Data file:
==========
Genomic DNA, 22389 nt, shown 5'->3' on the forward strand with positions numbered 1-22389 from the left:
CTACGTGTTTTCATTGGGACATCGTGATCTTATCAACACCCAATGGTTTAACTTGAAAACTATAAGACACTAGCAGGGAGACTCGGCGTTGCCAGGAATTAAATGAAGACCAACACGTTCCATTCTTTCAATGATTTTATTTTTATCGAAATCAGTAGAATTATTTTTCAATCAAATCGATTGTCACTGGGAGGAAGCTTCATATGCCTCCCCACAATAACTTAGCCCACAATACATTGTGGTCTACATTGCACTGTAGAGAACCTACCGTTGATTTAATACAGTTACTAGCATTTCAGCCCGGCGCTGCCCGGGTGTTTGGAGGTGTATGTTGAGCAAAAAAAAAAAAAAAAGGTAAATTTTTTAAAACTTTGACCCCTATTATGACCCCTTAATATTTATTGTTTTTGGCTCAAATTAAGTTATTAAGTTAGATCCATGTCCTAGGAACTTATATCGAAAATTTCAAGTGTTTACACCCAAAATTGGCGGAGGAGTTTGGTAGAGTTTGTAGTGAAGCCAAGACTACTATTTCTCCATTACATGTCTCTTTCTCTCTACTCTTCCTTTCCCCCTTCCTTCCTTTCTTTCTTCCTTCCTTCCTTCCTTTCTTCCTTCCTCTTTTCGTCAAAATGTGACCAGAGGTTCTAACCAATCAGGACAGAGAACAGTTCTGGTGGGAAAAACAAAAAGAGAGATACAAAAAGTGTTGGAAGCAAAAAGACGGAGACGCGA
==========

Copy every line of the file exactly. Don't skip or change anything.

Genomic DNA, 22389 nt, shown 5'->3' on the forward strand with positions numbered 1-22389 from the left:
CTACGTGTTTTCATTGGGACATCGTGATCTTATCAACACCCAATGGTTTAACTTGAAAACTATAAGACACTAGCAGGGAGACTCGGCGTTGCCAGGAATTAAATGAAGACCAACACGTTCCATTCTTTCAATGATTTTATTTTTATCGAAATCAGTAGAATTATTTTTCAATCAAATCGATTGTCACTGGGAGGAAGCTTCATATGCCTCCCCACAATAACTTAGCCCACAATACATTGTGGTCTACATTGCACTGTAGAGAACCTACCGTTGATTTAATACAGTTACTAGCATTTCAGCCCGGCGCTGCCCGGGTGTTTGGAGGTGTATGTTGAGCAAAAAAAAAAAAAAAAGGTAAATTTTTTAAAACTTTGACCCCTATTATGACCCCTTAATATTTATTGTTTTTGGCTCAAATTAAGTTATTAAGTTAGATCCATGTCCTAGGAACTTATATCGAAAATTTCAAGTGTTTACACCCAAAATTGGCGGAGGAGTTTGGTAGAGTTTGTAGTGAAGCCAAGACTACTATTTCTCCATTACATGTCTCTTTCTCTCTACTCTTCCTTTCCCCCTTCCTTCCTTTCTTTCTTCCTTCCTTCCTTCCTTTCTTCCTTCCTCTTTTCGTCAAAATGTGACCAGAGGTTCTAACCAATCAGGACAGAGAACAGTTCTGGTGGGAAAAACAAAAAGAGAGATACAAAAAGTGTTGGAAGCAAAAAGACGGAGACGCGA